The special rapporteur of the United Nations on the Rights of Indigenous Peoples,the Philippine Victoria Tauli-Corpuz, today encouraged in Quito the groups of women of ancestral peoples in Ecuador to influence the defense of their groups and to lead the changes.
Indigenous women “have to empower themselves to make the changes themselves”, aspart of the demands of the entire group of ancestral peoples and nationalities,added Tauli-Corpuz during an academic meeting at the headquarters of the AndeanUniversity “Simón Bolívar”.
The forum, called “The rights of indigenous women” in the framework of the visit of the rapporteur, also had the participation of the Ecuadorian Foreign Minister, José Valencia, and important indigenous leaders such as Blanca Chancoso.
The UN representative also referred to the triple condition of discrimination suffered by indigenous women, due to their gender, ethnicity and poverty, although she insisted that their problems have to be addressed within the framework of collective rights of the peoples and nationalities.
“We can also observe that there are intergenerational problems” because of colonization, added the rapporteur, but stressed that “it is not easy todeal exclusively with the problems of the rights of indigenous women.”
Sheacknowledged that “there is a lack of cultural sensitivity” thataffects the female group, such as the case of access to maternal health.
In addition, she said that the concept of interculturality must be given a radical importance, in order to understand the indigenous nationalities.
She gave the example of Mayan women, many of whom do not go to the hospital to give birth, since nurses and medical staff wear white, a color that symbolizes deat hin that culture.
For this reason, she insisted on calling indigenous women to “influence the collective changes” of their movement, in a framework of interculturality.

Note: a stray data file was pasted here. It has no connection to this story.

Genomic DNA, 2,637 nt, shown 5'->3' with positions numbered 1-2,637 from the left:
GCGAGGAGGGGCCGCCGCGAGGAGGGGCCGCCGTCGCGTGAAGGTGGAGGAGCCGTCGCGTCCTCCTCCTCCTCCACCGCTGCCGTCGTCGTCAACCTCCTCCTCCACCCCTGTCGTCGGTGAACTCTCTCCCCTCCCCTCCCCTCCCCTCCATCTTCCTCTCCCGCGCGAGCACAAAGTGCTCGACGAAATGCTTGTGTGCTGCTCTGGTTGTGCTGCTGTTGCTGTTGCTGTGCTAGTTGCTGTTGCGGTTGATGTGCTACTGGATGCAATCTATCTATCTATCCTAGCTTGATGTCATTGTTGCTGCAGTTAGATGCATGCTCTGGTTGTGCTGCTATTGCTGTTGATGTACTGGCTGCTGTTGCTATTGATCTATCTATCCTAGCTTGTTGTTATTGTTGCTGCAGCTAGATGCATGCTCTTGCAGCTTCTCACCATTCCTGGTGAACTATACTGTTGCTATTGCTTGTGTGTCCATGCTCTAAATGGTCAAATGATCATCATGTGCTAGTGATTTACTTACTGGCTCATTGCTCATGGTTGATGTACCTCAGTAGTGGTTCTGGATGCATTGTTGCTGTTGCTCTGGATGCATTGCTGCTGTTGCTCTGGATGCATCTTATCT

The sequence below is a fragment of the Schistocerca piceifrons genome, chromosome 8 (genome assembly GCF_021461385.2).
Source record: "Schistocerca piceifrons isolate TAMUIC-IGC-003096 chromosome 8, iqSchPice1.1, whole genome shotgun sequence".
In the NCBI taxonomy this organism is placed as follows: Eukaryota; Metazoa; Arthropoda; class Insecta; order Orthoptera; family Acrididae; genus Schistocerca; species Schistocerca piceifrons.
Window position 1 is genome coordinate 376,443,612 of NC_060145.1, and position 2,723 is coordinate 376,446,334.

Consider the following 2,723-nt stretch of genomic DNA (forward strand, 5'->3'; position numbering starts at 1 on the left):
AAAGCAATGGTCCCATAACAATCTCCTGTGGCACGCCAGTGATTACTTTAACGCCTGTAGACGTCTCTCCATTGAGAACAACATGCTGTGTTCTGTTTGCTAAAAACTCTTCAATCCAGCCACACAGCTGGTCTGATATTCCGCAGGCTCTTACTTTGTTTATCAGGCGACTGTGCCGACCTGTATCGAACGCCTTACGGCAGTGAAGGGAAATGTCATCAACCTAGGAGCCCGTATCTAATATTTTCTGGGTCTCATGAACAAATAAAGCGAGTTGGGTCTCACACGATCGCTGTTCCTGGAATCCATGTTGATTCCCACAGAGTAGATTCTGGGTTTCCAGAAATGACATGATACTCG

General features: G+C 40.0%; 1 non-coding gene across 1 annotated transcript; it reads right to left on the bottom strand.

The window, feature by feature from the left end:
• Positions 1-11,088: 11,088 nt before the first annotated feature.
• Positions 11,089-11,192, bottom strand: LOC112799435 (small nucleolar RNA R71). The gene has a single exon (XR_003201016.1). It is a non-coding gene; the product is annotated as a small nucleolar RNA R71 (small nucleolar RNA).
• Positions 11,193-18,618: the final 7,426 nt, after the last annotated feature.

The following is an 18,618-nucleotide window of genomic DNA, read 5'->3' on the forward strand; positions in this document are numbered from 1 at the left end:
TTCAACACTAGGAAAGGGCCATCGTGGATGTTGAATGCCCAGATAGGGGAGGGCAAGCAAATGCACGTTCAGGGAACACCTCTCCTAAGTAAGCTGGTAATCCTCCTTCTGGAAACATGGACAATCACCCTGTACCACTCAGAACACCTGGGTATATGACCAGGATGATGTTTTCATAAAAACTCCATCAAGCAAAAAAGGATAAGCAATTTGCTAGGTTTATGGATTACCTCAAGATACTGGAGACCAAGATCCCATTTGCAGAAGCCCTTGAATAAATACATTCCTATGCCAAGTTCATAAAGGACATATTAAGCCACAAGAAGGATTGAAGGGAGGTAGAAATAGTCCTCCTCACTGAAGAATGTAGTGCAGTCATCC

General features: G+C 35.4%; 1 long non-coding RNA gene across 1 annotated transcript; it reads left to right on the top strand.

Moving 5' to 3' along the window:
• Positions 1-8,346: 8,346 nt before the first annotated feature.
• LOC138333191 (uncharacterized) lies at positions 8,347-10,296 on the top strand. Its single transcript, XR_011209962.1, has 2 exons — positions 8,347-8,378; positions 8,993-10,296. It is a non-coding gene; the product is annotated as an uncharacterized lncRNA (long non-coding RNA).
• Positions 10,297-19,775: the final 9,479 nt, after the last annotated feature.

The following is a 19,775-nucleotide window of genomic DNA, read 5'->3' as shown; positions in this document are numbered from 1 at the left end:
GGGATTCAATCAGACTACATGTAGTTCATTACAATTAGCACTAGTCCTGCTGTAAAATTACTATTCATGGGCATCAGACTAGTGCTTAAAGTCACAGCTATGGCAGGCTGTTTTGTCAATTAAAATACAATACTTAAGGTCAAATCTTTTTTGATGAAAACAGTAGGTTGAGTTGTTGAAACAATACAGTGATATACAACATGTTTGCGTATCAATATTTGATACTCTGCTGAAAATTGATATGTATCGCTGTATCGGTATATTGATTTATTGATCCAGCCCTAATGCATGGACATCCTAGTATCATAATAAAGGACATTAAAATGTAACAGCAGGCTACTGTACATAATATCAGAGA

On her side, the Ecuadorian chancellor acknowledged the abuse suffered by the right sof indigenous peoples, especially, she said, during the government of former President Rafael Correa (2007-2017).
She also highlighted the progress to guarantee the rights of this minority that has made the current president of the country, Lenin Moreno, but stressed that”there is much to do ahead.”
She agreed that the individual rights of indigenous women should be understood within the framework of the collective rights of the indigenous movement.
She accepted that there are rights violated in these nationalities, fourteen in Ecuador, and said that against that “the State has a great responsibility”.
Situations such as family, labor or discrimination, continue to be serious problems in Ecuador as opposed to guaranteeing the rights of indigenous women, said Valencia.
The Ecuadorian indigenous movement has broad demands that demand a broad discussion, added the head of Ecuadorian diplomacy, who suggested the beginning of a national debate in three areas of discussion: within society, in the State and in the indigenous communities themselves.
Duringher visit to Ecuador, which will last until the next day 29, Rapporteur Tauli-Corpuz plans to hold meetings with indigenous leaders and organizations to verify compliance in the country with international constitutional and regulatory rights. (I)